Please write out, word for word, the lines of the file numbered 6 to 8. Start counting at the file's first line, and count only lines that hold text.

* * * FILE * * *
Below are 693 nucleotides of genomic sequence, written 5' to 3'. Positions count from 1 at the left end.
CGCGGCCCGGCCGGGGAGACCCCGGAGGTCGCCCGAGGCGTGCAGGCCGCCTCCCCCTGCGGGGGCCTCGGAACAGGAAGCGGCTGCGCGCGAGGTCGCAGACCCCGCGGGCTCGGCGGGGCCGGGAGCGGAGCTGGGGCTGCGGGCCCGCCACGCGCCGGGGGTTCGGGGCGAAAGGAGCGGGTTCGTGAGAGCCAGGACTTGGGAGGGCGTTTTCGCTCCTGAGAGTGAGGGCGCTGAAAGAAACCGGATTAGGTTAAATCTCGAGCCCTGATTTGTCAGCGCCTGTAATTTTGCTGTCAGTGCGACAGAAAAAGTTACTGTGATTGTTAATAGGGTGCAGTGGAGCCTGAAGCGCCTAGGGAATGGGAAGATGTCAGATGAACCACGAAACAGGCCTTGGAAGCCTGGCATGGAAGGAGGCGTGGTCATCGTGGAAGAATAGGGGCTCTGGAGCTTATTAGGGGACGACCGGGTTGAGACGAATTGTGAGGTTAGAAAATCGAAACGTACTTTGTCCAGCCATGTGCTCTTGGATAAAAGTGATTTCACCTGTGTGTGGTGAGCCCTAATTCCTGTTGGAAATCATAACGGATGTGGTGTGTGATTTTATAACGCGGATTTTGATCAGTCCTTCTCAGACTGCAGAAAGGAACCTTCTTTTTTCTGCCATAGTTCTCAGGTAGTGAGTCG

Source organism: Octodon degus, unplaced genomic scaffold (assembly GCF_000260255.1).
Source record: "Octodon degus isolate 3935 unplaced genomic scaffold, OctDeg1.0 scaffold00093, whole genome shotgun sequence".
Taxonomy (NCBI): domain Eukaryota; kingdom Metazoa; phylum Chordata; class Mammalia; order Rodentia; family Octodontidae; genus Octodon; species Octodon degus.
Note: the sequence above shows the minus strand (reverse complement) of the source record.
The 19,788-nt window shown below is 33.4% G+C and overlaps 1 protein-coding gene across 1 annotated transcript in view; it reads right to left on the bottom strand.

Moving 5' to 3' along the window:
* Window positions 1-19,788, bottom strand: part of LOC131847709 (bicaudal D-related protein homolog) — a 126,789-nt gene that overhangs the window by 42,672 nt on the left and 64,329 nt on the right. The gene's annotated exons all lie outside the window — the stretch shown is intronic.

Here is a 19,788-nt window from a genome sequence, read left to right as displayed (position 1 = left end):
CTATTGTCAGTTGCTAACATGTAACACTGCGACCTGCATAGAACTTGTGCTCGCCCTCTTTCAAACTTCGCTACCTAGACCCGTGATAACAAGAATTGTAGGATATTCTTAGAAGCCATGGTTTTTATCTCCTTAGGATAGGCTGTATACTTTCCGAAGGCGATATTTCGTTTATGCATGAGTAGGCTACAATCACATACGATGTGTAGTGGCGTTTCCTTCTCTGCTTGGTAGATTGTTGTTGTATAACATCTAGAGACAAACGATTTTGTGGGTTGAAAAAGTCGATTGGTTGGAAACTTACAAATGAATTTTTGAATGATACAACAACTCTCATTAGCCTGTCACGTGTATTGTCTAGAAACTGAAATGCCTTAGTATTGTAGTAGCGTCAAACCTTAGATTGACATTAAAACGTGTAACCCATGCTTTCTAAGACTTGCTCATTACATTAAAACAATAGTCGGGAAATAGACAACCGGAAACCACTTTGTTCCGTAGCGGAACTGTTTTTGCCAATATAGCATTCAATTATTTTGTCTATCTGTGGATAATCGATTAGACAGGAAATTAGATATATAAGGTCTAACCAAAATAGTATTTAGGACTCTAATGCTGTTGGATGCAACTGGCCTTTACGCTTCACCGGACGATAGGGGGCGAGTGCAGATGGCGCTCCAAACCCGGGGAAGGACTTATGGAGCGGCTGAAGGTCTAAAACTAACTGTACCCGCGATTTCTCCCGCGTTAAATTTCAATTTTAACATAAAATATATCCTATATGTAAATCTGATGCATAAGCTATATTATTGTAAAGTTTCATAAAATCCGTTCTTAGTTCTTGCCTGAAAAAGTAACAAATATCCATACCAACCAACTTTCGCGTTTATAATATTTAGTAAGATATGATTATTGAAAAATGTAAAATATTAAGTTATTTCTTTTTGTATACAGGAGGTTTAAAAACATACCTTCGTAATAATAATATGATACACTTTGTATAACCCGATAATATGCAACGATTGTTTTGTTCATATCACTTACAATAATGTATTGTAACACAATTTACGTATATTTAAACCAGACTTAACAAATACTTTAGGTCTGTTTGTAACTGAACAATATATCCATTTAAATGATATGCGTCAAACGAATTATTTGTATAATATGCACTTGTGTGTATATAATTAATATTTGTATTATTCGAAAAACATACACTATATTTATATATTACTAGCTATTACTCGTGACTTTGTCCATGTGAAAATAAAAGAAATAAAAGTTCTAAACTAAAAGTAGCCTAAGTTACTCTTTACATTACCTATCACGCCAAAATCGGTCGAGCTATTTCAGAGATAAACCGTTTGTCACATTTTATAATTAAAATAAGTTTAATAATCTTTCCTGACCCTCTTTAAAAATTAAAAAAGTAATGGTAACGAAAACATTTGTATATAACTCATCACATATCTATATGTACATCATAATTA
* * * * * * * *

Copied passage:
Note: the sequence above shows the minus strand (reverse complement) of the source record.
The 19,788-nt window shown below is 33.4% G+C and overlaps 1 protein-coding gene across 1 annotated transcript in view; it reads right to left on the bottom strand.

Moving 5' to 3' along the window: